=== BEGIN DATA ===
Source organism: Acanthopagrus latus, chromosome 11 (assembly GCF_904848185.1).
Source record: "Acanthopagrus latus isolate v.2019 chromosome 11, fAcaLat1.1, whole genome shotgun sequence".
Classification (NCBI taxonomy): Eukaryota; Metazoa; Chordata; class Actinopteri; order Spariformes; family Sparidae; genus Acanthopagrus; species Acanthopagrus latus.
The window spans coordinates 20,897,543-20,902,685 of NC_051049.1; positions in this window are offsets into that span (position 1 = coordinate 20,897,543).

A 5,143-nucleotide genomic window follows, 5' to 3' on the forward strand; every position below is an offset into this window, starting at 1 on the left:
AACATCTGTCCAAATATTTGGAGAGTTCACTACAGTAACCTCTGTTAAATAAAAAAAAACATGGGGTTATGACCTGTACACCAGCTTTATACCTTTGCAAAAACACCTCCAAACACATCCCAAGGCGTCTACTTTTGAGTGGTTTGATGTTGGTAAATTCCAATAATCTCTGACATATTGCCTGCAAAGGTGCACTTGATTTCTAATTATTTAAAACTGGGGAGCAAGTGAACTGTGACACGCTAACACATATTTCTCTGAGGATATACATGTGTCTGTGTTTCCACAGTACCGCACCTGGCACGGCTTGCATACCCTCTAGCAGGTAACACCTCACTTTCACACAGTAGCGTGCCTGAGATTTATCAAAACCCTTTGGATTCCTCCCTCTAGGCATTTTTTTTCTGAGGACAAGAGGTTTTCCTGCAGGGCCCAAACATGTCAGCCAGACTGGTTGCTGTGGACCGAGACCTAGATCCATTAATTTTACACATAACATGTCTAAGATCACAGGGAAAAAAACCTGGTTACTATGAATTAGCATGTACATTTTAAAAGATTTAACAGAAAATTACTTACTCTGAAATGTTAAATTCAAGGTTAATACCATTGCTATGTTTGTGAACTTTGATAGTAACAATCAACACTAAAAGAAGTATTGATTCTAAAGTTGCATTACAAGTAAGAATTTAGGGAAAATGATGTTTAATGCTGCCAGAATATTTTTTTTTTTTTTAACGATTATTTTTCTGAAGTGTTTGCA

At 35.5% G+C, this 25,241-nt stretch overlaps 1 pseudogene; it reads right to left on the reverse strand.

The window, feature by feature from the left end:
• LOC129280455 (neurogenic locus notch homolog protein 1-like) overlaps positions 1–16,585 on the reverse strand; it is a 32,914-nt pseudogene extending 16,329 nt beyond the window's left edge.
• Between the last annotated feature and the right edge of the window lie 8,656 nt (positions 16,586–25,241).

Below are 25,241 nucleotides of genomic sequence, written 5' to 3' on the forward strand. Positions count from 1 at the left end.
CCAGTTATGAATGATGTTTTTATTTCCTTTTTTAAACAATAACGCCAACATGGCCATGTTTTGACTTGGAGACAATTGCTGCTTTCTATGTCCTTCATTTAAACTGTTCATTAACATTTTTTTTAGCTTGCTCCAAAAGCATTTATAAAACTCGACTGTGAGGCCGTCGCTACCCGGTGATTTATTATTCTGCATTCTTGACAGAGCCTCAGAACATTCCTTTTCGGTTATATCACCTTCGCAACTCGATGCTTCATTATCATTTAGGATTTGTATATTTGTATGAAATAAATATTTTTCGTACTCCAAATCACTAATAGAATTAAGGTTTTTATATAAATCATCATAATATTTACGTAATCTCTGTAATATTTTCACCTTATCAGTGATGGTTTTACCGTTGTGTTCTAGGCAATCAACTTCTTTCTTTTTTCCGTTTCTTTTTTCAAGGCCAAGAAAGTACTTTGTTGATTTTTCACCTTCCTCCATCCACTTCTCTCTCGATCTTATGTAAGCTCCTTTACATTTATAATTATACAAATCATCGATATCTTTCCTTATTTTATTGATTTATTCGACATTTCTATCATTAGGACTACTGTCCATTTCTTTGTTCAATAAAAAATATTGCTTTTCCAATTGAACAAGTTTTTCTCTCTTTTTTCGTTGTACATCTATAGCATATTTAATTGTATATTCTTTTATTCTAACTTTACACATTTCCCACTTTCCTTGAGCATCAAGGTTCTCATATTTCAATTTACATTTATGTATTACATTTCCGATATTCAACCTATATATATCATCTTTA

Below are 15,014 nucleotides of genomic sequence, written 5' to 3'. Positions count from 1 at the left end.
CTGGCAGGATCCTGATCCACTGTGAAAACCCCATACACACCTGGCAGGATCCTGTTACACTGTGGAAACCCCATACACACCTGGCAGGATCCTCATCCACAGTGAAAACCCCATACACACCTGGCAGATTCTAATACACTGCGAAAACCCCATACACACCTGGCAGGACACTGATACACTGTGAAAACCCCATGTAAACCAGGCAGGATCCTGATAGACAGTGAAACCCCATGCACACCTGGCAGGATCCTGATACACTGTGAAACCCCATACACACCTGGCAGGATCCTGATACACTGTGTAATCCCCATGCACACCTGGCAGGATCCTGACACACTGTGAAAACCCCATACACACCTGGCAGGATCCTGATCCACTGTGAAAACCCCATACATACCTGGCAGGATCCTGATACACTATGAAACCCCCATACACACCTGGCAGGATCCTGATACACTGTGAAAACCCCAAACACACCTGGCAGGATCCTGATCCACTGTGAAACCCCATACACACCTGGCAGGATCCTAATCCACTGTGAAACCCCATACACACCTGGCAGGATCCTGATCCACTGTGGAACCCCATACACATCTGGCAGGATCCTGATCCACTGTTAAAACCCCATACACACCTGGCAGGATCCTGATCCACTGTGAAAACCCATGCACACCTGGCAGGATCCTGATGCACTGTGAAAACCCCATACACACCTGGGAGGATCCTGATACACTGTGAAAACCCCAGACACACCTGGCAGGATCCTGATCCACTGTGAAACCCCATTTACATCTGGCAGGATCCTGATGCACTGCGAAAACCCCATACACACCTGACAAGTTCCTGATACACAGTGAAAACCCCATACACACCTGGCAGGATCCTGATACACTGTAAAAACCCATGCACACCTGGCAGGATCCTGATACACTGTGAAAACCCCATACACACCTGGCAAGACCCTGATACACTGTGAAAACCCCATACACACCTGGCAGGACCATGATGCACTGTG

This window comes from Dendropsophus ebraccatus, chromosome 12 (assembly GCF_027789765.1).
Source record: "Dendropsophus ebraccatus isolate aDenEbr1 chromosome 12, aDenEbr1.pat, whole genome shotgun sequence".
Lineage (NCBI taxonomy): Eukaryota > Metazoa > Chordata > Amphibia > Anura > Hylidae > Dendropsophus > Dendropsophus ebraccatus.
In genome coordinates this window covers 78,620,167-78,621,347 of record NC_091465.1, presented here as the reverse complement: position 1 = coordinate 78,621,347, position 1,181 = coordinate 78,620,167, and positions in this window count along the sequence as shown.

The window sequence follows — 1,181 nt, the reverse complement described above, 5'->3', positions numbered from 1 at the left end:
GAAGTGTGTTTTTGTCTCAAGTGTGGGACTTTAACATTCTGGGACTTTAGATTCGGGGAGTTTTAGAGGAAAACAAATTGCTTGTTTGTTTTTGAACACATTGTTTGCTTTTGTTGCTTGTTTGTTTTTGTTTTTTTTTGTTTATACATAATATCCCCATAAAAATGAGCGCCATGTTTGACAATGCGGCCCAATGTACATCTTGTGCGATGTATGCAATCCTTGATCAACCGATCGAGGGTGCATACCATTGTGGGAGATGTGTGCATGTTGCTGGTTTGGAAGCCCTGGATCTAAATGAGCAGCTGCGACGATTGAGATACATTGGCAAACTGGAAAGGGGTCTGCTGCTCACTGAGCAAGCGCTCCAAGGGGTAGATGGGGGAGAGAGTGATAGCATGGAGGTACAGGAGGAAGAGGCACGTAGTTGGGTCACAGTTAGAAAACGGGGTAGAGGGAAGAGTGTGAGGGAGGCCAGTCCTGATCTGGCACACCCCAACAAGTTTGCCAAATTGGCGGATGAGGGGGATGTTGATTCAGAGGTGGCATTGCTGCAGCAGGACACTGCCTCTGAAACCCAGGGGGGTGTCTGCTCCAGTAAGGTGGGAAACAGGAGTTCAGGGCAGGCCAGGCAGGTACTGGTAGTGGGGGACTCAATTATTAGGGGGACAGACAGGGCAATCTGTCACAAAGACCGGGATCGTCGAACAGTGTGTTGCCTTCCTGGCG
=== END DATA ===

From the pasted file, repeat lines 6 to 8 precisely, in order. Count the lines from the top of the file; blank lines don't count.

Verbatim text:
AACATCTGTCCAAATATTTGGAGAGTTCACTACAGTAACCTCTGTTAAATAAAAAAAAACATGGGGTTATGACCTGTACACCAGCTTTATACCTTTGCAAAAACACCTCCAAACACATCCCAAGGCGTCTACTTTTGAGTGGTTTGATGTTGGTAAATTCCAATAATCTCTGACATATTGCCTGCAAAGGTGCACTTGATTTCTAATTATTTAAAACTGGGGAGCAAGTGAACTGTGACACGCTAACACATATTTCTCTGAGGATATACATGTGTCTGTGTTTCCACAGTACCGCACCTGGCACGGCTTGCATACCCTCTAGCAGGTAACACCTCACTTTCACACAGTAGCGTGCCTGAGATTTATCAAAACCCTTTGGATTCCTCCCTCTAGGCATTTTTTTTCTGAGGACAAGAGGTTTTCCTGCAGGGCCCAAACATGTCAGCCAGACTGGTTGCTGTGGACCGAGACCTAGATCCATTAATTTTACACATAACATGTCTAAGATCACAGGGAAAAAAACCTGGTTACTATGAATTAGCATGTACATTTTAAAAGATTTAACAGAAAATTACTTACTCTGAAATGTTAAATTCAAGGTTAATACCATTGCTATGTTTGTGAACTTTGATAGTAACAATCAACACTAAAAGAAGTATTGATTCTAAAGTTGCATTACAAGTAAGAATTTAGGGAAAATGATGTTTAATGCTGCCAGAATATTTTTTTTTTTTTTAACGATTATTTTTCTGAAGTGTTTGCA

At 35.5% G+C, this 25,241-nt stretch overlaps 1 pseudogene; it reads right to left on the reverse strand.

The window, feature by feature from the left end: